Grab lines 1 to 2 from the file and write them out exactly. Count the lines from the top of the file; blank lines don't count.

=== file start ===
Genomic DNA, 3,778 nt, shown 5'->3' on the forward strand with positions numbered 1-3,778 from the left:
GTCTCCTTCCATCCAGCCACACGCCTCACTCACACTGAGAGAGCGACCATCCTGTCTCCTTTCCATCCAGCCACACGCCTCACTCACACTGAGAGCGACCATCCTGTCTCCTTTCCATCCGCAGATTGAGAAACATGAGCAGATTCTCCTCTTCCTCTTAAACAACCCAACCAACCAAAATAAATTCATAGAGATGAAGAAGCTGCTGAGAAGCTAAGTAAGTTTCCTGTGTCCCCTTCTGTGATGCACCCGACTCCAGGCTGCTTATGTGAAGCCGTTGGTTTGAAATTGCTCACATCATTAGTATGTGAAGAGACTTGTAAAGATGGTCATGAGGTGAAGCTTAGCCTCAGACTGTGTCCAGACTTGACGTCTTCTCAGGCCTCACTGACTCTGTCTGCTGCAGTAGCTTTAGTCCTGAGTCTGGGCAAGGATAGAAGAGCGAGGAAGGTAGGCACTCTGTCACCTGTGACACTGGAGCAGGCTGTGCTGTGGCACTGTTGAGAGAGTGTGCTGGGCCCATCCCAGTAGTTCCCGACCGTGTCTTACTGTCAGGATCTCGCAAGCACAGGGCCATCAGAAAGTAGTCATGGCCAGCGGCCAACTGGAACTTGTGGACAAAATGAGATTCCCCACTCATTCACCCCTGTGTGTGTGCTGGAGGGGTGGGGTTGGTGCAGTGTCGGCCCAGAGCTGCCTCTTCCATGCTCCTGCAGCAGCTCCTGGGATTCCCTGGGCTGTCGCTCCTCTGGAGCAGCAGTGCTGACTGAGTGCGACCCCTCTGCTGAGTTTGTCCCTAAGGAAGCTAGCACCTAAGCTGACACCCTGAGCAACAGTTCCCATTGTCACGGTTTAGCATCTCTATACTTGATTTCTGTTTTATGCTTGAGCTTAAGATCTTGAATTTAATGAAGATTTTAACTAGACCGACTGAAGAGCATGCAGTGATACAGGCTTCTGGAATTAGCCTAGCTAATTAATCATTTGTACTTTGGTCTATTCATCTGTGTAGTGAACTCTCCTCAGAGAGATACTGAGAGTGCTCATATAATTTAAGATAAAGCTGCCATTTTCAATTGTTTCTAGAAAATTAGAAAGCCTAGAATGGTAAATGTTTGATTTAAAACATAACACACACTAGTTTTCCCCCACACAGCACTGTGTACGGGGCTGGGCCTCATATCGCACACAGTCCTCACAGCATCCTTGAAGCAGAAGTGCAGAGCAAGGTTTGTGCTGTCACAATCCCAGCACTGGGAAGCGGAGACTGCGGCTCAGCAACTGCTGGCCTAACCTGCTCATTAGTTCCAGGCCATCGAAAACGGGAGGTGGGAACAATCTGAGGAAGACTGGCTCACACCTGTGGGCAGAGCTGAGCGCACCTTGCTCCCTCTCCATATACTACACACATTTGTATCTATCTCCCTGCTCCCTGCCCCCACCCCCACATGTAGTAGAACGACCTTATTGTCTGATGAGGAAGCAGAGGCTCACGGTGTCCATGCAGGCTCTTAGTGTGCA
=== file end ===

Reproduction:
Genomic DNA, 3,778 nt, shown 5'->3' on the forward strand with positions numbered 1-3,778 from the left:
GTCTCCTTCCATCCAGCCACACGCCTCACTCACACTGAGAGAGCGACCATCCTGTCTCCTTTCCATCCAGCCACACGCCTCACTCACACTGAGAGCGACCATCCTGTCTCCTTTCCATCCGCAGATTGAGAAACATGAGCAGATTCTCCTCTTCCTCTTAAACAACCCAACCAACCAAAATAAATTCATAGAGATGAAGAAGCTGCTGAGAAGCTAAGTAAGTTTCCTGTGTCCCCTTCTGTGATGCACCCGACTCCAGGCTGCTTATGTGAAGCCGTTGGTTTGAAATTGCTCACATCATTAGTATGTGAAGAGACTTGTAAAGATGGTCATGAGGTGAAGCTTAGCCTCAGACTGTGTCCAGACTTGACGTCTTCTCAGGCCTCACTGACTCTGTCTGCTGCAGTAGCTTTAGTCCTGAGTCTGGGCAAGGATAGAAGAGCGAGGAAGGTAGGCACTCTGTCACCTGTGACACTGGAGCAGGCTGTGCTGTGGCACTGTTGAGAGAGTGTGCTGGGCCCATCCCAGTAGTTCCCGACCGTGTCTTACTGTCAGGATCTCGCAAGCACAGGGCCATCAGAAAGTAGTCATGGCCAGCGGCCAACTGGAACTTGTGGACAAAATGAGATTCCCCACTCATTCACCCCTGTGTGTGTGCTGGAGGGGTGGGGTTGGTGCAGTGTCGGCCCAGAGCTGCCTCTTCCATGCTCCTGCAGCAGCTCCTGGGATTCCCTGGGCTGTCGCTCCTCTGGAGCAGCAGTGCTGACTGAGTGCGACCCCTCTGCTGAGTTTGTCCCTAAGGAAGCTAGCACCTAAGCTGACACCCTGAGCAACAGTTCCCATTGTCACGGTTTAGCATCTCTATACTTGATTTCTGTTTTATGCTTGAGCTTAAGATCTTGAATTTAATGAAGATTTTAACTAGACCGACTGAAGAGCATGCAGTGATACAGGCTTCTGGAATTAGCCTAGCTAATTAATCATTTGTACTTTGGTCTATTCATCTGTGTAGTGAACTCTCCTCAGAGAGATACTGAGAGTGCTCATATAATTTAAGATAAAGCTGCCATTTTCAATTGTTTCTAGAAAATTAGAAAGCCTAGAATGGTAAATGTTTGATTTAAAACATAACACACACTAGTTTTCCCCCACACAGCACTGTGTACGGGGCTGGGCCTCATATCGCACACAGTCCTCACAGCATCCTTGAAGCAGAAGTGCAGAGCAAGGTTTGTGCTGTCACAATCCCAGCACTGGGAAGCGGAGACTGCGGCTCAGCAACTGCTGGCCTAACCTGCTCATTAGTTCCAGGCCATCGAAAACGGGAGGTGGGAACAATCTGAGGAAGACTGGCTCACACCTGTGGGCAGAGCTGAGCGCACCTTGCTCCCTCTCCATATACTACACACATTTGTATCTATCTCCCTGCTCCCTGCCCCCACCCCCACATGTAGTAGAACGACCTTATTGTCTGATGAGGAAGCAGAGGCTCACGGTGTCCATGCAGGCTCTTAGTGTGCA